By Sarah Gallagher, CHC – DUD – DUB – LON – CHC – AKL – TRG – DUD.
These are the cities I’ve worked in as an information professional. I think I was always meant to be a librarian; I read voraciously as a child and always collected bits of ephemera where ever I went. I have great memories of visiting the New Brighton Public Library after school with my family. I have strong memories of the South New Brighton Primary School library too – this was where I discovered Willard Price and S.E. Hinton, Bill Peat and Judy Blume; and dinosaurs! Doris Power, the school librarian taught me how to use an index, that was an epiphanous moment. I became a pupil librarian at primary school, and then at secondary school. What drew me to libraries was not only the worlds I discovered in books, and could disappear into, but also the information with which I could create my own stories. Even at primary school I loved to research, and I wanted to know everything.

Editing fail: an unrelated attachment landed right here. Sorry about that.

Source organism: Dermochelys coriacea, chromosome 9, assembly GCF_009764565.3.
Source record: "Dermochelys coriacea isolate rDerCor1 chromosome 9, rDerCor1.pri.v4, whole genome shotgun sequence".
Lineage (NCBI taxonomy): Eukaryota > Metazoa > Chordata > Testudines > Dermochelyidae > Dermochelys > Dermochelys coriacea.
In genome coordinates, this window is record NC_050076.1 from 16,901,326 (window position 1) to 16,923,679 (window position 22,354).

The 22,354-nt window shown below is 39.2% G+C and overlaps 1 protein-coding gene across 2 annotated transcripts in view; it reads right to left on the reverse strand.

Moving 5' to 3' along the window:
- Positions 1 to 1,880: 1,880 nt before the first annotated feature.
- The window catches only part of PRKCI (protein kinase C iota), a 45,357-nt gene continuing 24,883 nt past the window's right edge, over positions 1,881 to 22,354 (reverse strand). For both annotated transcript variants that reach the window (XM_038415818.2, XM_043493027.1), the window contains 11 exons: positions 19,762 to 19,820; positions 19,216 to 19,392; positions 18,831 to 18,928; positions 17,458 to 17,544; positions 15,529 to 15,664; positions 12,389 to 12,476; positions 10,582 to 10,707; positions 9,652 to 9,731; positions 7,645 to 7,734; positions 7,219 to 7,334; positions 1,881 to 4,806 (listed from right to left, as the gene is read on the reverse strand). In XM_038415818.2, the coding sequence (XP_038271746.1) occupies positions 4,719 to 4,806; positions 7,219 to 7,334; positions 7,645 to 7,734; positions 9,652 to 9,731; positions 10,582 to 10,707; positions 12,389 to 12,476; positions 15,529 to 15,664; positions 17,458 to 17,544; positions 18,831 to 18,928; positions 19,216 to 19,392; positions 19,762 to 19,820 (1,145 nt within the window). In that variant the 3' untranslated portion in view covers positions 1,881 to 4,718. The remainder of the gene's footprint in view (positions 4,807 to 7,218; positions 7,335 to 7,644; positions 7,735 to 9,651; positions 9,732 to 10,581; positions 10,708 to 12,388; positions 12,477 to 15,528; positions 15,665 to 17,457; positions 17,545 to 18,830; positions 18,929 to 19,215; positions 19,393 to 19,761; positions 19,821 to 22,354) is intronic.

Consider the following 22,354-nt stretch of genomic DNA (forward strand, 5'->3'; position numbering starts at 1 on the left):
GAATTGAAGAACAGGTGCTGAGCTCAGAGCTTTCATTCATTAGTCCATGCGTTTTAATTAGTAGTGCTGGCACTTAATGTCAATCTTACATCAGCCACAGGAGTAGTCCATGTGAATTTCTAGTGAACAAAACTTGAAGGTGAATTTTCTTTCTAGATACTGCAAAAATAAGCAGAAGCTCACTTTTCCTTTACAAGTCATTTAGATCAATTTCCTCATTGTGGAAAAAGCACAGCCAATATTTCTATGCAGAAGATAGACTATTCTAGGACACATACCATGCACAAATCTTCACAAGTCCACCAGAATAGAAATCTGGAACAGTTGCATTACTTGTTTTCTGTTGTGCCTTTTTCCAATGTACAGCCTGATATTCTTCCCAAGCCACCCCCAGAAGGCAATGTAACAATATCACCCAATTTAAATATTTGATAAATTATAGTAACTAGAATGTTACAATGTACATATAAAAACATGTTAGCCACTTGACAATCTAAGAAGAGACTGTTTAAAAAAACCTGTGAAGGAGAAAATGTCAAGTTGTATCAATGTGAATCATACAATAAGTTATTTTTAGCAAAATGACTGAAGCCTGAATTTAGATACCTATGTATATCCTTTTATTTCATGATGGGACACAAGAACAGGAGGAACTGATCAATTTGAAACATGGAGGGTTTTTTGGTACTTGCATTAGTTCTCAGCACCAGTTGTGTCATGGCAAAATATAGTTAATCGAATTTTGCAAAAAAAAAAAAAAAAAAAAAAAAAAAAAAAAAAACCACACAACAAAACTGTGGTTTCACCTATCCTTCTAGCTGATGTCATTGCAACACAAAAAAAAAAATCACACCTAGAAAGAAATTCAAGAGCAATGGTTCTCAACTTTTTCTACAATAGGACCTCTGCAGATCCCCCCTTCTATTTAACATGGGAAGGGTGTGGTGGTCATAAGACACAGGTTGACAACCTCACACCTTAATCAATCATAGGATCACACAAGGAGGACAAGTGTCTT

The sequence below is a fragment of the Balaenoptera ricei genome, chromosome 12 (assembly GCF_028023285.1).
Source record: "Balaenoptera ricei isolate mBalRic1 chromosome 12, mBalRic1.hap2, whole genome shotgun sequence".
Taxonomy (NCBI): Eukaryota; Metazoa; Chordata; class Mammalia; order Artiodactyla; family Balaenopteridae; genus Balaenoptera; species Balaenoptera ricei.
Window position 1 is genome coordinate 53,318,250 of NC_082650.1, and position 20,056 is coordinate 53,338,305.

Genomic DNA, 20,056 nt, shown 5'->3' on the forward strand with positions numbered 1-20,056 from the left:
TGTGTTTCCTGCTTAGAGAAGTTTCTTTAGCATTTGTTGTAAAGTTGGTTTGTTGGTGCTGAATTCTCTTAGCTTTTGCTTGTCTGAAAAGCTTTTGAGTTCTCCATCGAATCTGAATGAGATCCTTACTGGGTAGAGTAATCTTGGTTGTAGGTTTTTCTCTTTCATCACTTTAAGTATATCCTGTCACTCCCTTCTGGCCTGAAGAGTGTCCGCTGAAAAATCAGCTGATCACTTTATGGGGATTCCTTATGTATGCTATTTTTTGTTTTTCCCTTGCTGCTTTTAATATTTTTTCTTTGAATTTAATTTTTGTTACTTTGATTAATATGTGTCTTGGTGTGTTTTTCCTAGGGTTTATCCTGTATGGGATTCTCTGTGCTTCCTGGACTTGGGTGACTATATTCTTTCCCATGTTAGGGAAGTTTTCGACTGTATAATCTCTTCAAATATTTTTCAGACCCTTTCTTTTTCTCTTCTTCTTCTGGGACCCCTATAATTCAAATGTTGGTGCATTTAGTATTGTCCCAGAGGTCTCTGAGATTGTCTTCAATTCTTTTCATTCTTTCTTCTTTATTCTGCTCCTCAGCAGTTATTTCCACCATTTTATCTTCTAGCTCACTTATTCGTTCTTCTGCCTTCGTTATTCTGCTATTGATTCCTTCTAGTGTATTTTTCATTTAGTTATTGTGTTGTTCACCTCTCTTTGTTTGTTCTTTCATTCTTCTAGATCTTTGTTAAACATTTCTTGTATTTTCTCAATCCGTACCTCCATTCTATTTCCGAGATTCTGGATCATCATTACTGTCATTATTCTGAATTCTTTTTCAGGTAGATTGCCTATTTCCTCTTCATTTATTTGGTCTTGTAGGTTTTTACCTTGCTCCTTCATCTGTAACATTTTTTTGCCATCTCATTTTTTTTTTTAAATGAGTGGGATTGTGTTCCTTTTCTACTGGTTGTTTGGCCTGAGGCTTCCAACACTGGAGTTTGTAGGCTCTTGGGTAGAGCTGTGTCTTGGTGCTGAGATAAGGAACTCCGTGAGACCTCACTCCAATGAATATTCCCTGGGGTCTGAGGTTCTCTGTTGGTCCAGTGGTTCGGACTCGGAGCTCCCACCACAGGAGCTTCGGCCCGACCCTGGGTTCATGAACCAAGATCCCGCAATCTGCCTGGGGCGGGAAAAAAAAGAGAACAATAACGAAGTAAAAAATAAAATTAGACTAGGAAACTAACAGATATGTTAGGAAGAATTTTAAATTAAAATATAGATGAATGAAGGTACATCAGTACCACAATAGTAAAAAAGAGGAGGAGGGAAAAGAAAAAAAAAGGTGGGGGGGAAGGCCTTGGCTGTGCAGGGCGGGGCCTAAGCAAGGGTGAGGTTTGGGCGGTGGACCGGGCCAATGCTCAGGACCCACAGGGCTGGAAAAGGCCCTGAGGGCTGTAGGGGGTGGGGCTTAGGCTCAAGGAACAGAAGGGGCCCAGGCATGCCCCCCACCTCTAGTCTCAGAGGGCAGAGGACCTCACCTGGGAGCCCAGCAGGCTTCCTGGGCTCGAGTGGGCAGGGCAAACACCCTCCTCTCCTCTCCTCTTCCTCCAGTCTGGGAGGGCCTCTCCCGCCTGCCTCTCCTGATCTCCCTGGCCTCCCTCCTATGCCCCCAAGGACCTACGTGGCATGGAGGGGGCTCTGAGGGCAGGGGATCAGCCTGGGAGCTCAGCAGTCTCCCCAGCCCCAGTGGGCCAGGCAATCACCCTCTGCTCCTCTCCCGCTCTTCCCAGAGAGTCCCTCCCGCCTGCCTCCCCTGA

At the University of Otago I started out in libraries as a terrified user, then picked up a job as a shelver. After completing a Masters in Classics, my first real grown up job was as a Library Assistant at the Central Library. During my six years at Otago I worked in the Law Library and also Central Library’s Reference Department, and was supported to do my MLIS. Through this course I fell hard for ‘print culture’ and started collecting photos, stories and ephemera related to student flats in Dunedin. The Dunedin Flatnames Project was born.
I’ve had other information based jobs that have included sole charge positions and web based roles: Radiological Protection Institute of Ireland (Dublin), the Institute of Chartered Accountants in England and Wales (London), the Christchurch City Council and Boffa Miskell (CHC, AKL, TRG & WLG). The Christchurch earthquake damaged our building and I became a librarian without a library.
This was an extraordinary time, and at a time where our public libraries were closed, I found I could do something to feel a bit less helpless and helped set up the Gapfiller Book Fridge.
A year ago (2011) my family and I returned to Dunedin, and I’m now based in the Health Sciences Library at the University of Otago doing a job I love – it’s creative, collaborative, educational, and it’s based in a subject I’m genuinely interested in.
Working in the Library and Information sector is an exciting place to be – it’s constantly evolving, it’s creative and interesting. Everyone needs information, and everyone has stories to tell. The technologies we have access to and the collections we curate mean that library professionals have the skills to make nearly anything possible. We’re only limited by our imagination.